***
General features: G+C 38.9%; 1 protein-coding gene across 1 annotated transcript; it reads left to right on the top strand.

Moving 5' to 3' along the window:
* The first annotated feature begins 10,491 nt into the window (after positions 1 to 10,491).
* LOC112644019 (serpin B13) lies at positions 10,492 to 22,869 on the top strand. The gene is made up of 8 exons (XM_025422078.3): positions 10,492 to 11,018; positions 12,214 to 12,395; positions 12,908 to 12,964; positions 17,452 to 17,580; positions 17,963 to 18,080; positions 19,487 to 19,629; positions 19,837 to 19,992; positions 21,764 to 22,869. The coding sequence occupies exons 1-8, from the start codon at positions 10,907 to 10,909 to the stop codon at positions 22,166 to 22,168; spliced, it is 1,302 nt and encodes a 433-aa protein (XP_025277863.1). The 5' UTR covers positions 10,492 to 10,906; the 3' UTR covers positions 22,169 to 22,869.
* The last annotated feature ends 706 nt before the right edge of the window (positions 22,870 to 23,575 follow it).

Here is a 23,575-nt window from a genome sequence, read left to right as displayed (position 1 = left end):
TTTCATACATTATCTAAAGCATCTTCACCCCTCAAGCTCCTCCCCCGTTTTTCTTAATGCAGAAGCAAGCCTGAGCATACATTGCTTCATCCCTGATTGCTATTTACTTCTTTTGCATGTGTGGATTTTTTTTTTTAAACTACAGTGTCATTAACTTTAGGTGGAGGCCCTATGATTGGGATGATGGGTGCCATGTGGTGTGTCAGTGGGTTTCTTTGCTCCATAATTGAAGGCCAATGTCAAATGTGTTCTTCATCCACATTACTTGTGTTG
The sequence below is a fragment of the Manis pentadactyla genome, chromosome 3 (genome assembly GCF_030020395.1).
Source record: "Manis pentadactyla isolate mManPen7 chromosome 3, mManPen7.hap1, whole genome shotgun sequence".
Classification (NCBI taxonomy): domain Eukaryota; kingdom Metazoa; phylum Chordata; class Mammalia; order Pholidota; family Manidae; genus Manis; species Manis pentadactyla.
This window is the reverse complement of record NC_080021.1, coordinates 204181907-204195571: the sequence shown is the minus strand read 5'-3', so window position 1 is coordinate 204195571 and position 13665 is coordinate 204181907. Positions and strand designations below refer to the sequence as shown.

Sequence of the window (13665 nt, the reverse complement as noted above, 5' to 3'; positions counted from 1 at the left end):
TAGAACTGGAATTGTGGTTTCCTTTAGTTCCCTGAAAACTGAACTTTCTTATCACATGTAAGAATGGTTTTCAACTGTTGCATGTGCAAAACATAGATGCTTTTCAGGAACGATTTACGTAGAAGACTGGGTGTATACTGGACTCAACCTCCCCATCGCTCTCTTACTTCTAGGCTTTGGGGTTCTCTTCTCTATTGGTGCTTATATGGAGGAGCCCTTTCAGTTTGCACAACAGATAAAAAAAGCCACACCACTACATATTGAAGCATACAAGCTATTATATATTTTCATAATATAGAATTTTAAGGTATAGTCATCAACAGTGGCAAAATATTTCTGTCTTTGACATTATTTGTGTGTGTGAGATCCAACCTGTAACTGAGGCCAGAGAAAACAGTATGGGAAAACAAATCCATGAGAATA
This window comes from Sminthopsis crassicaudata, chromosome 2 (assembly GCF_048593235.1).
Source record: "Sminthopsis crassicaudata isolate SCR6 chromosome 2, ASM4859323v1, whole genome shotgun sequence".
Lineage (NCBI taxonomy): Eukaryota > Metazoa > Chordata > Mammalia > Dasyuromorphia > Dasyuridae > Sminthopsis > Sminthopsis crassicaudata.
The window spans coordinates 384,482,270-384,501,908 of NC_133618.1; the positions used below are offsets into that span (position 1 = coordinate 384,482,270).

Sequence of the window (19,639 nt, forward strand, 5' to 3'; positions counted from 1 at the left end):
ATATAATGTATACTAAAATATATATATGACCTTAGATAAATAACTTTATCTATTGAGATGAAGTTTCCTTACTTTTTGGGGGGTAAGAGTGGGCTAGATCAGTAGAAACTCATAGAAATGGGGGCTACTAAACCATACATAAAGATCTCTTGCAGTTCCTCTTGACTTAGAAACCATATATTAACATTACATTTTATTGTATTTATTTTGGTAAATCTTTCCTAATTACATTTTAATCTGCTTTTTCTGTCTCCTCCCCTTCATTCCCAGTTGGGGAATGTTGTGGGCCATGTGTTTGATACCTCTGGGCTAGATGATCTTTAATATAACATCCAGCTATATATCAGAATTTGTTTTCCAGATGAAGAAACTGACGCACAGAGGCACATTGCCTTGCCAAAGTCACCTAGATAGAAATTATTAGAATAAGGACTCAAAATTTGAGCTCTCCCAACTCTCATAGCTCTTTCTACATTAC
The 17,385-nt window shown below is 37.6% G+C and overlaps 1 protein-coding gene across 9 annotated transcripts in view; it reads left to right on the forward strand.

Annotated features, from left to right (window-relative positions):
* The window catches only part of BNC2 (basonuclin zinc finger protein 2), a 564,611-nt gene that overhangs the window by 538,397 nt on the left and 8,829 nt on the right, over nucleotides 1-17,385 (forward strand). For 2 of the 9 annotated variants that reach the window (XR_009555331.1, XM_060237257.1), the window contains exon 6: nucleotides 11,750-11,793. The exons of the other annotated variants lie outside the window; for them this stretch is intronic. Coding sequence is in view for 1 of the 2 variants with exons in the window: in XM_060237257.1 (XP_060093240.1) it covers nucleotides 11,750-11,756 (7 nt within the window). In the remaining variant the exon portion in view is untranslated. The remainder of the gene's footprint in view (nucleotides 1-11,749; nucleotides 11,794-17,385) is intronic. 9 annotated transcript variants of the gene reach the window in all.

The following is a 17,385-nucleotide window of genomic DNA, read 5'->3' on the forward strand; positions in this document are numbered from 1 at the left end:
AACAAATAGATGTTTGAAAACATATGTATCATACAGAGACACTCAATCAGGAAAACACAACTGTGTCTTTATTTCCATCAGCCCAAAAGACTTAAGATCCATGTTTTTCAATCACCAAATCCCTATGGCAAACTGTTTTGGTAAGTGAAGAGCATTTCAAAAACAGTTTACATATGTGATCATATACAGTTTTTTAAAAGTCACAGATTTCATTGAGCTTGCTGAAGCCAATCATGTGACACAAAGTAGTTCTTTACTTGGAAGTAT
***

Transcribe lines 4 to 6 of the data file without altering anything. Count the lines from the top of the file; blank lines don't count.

* LOC112644019 (serpin B13) lies at positions 10,492 to 22,869 on the top strand. The gene is made up of 8 exons (XM_025422078.3): positions 10,492 to 11,018; positions 12,214 to 12,395; positions 12,908 to 12,964; positions 17,452 to 17,580; positions 17,963 to 18,080; positions 19,487 to 19,629; positions 19,837 to 19,992; positions 21,764 to 22,869. The coding sequence occupies exons 1-8, from the start codon at positions 10,907 to 10,909 to the stop codon at positions 22,166 to 22,168; spliced, it is 1,302 nt and encodes a 433-aa protein (XP_025277863.1). The 5' UTR covers positions 10,492 to 10,906; the 3' UTR covers positions 22,169 to 22,869.
* The last annotated feature ends 706 nt before the right edge of the window (positions 22,870 to 23,575 follow it).

Here is a 23,575-nt window from a genome sequence, read left to right as displayed (position 1 = left end):